One of the most interesting clubs in the world must be the society of MacArthur fellows. The MacArthur foundation awards a set of grants – colloquially known as “genius grants” – that provide $500,000 to a recipient over five years. The grants have no reporting requirements or deliverables attached, and there’s no application process – winners are selected through a complex process that involves nominations from august people in a wide set of fields. The nominees are announced annually, and the list is always fascinating, a mix of people well-known as innovators as well as others who, thought they’re doing brilliant work, you’d be unlikely to stumble upon unless you know their fields very well.
It’s great fun to read each year’s list and look for folks you’ve admired for years – John Zorn, Atul Gawande, Jonathan Lethem – and those you’ve never heard of, but who turn out to be utterly fascinating. (My favorite example of this latter category is Ted Ames, a fisherman and conservation biologist who gave one of my all-time favorite talks at Pop!Tech on tracking the cod population by talking to Atlantic fishermen about their catch in years past, extrapolating populations literally from fish tales.) I’ve been lucky enough to work with a couple of the extraordinary folks MacArthur celebrates – Jim Fructerman and Xiao Qiang – and to befriend half a dozen others.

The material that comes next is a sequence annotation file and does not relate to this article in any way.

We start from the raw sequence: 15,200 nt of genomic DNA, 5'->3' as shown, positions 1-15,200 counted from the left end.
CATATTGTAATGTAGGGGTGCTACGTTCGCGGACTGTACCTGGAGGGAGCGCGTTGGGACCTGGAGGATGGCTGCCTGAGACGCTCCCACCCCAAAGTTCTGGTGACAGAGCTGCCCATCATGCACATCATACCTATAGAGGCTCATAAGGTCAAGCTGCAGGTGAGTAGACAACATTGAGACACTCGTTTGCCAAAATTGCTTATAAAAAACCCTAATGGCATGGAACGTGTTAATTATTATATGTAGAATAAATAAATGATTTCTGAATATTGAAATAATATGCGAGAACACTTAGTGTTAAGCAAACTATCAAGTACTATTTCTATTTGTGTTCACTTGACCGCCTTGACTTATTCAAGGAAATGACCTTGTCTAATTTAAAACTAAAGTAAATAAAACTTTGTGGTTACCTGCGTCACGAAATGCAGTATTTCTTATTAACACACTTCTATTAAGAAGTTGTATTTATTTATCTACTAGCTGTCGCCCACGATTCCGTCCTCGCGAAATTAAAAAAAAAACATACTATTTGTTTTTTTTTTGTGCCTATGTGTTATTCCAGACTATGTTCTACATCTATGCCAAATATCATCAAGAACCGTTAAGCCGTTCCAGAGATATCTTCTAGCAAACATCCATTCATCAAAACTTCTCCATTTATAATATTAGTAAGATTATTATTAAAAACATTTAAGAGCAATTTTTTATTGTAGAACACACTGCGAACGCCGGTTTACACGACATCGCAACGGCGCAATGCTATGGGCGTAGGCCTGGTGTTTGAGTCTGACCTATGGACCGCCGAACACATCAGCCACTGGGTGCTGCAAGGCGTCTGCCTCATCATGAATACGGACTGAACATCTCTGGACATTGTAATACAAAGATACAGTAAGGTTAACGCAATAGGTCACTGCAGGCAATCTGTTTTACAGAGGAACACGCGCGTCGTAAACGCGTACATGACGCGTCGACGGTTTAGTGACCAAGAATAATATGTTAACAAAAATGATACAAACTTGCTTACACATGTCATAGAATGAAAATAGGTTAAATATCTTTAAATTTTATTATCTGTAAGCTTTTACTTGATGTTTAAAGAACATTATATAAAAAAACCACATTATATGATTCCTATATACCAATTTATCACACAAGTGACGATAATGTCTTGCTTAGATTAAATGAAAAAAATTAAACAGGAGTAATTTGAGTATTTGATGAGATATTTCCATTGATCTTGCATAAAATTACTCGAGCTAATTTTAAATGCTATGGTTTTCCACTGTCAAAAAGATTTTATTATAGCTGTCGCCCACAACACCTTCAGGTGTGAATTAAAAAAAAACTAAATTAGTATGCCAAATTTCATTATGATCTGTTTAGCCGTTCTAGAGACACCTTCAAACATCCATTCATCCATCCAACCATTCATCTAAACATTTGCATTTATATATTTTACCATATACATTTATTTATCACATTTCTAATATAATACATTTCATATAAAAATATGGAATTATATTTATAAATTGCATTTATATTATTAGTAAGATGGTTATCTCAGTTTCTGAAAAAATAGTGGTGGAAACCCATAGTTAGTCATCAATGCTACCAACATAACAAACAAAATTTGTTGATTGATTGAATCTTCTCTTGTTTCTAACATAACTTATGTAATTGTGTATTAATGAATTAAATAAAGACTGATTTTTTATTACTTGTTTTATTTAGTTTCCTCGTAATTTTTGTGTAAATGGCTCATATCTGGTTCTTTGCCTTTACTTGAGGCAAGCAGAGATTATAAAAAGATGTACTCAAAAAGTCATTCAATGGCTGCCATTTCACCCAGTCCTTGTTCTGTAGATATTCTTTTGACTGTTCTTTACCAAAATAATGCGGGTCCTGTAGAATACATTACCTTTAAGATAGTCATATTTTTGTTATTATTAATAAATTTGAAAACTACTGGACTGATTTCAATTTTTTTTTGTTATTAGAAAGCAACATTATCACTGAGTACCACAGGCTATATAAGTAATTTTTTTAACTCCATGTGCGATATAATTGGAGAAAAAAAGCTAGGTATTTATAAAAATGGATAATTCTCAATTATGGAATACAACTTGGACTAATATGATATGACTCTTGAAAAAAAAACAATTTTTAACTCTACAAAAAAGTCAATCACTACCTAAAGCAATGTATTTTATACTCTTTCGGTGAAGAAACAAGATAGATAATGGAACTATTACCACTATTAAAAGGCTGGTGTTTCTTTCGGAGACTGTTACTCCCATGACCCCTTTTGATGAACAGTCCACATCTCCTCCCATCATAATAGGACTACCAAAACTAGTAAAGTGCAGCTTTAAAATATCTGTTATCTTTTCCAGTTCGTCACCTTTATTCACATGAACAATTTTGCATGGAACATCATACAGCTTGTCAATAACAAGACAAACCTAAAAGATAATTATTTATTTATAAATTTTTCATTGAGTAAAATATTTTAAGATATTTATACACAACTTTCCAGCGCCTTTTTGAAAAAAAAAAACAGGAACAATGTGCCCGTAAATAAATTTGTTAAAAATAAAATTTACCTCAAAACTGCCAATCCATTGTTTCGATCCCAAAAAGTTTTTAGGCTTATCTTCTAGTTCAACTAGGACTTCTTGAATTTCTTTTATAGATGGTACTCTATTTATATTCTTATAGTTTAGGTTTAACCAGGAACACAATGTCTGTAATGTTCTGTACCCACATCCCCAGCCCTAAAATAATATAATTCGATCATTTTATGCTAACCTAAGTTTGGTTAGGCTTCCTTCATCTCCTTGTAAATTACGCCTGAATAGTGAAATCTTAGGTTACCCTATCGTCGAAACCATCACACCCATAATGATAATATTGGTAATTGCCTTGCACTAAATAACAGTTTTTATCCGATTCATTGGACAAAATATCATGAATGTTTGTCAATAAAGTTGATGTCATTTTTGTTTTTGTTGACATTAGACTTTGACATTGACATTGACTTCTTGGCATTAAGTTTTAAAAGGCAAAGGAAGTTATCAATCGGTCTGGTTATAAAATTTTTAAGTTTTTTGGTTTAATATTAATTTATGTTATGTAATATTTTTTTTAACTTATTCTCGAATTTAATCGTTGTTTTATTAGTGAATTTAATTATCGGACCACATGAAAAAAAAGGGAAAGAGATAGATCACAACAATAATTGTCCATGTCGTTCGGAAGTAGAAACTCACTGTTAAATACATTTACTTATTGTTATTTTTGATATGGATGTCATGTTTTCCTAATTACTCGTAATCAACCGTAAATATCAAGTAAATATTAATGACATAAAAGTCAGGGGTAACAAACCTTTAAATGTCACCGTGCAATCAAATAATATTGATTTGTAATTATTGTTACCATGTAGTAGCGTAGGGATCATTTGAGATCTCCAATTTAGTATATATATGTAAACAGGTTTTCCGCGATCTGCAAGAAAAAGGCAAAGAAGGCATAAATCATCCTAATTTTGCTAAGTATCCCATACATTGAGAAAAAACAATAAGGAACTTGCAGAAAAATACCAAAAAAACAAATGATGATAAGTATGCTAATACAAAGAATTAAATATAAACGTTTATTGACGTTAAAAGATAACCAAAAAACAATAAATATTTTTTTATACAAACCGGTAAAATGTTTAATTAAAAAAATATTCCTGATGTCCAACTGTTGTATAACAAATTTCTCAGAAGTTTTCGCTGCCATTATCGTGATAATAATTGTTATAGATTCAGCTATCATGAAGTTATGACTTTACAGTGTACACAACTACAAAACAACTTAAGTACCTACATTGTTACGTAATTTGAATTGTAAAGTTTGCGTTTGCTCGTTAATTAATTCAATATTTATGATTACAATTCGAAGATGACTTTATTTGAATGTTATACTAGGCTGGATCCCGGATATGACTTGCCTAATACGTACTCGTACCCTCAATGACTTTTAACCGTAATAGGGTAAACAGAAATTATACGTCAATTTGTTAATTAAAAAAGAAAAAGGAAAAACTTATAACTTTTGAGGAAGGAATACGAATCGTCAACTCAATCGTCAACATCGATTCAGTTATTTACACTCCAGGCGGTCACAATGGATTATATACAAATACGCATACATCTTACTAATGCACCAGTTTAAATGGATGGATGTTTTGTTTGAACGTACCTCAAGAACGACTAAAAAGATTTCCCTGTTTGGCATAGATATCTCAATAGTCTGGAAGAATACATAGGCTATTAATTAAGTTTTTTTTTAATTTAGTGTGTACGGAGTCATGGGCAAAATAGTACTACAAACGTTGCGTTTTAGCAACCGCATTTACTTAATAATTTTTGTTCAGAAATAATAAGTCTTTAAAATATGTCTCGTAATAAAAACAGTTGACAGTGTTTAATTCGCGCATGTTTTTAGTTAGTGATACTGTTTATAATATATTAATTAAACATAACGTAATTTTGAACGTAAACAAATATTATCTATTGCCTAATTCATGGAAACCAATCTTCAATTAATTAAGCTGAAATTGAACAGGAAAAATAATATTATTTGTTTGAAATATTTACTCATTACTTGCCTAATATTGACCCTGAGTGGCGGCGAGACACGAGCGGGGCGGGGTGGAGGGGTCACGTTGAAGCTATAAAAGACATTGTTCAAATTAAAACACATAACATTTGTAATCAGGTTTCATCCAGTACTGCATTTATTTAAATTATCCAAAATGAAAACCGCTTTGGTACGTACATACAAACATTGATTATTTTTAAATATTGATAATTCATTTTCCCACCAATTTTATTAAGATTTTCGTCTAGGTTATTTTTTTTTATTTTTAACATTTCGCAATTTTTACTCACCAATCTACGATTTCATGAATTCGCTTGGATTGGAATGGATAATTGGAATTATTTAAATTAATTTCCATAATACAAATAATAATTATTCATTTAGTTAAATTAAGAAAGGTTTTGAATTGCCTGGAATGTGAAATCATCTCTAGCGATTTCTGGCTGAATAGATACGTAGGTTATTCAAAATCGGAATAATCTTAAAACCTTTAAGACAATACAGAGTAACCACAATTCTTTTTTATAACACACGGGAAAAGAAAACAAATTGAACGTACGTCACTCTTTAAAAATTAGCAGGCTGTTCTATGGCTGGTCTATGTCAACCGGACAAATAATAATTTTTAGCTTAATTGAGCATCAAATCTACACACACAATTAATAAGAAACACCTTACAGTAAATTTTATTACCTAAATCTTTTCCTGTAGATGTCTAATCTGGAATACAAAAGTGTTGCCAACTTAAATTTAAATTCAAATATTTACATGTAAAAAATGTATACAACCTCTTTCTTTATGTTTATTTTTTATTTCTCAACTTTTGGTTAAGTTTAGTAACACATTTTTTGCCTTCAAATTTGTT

But today’s the first time I’ve looked at the MacArthur list and seen the name of someone whose apartment floor I’ve slept on. My friend Camille Utterback is a brilliant digital artist, someone who’s combined a painterly set of aesthetics with a hacker’s desire to reconstruct and repurpose technology. Her best-known works are interactive video projections, where your presence in a space affects an artwork in subtle and complex ways. I’ve seen schoolchildren play with her pieces with the same enthusiasm they show for the XBox, and art critics get lost in works like Liquid Time.
Heather and I play with Camille’s “Text Rain” in Louisville, KY.
My perspective on these subtle, complex pieces is affected by the fact that, more than a decade ago, Camille worked as an intern in my R&D lab at Tripod. She built a set of toys in Shockwave, the precursor to Flash, and helped us figure out the limitations and potentials of the technology. While I can’t claim any responsibility for her subsequent success, I’m delighted to say I knew her when, and even more delighted that someone who’s so original, creative and such a decidedly lovely human being is being honored this way. Congrats, Camille.
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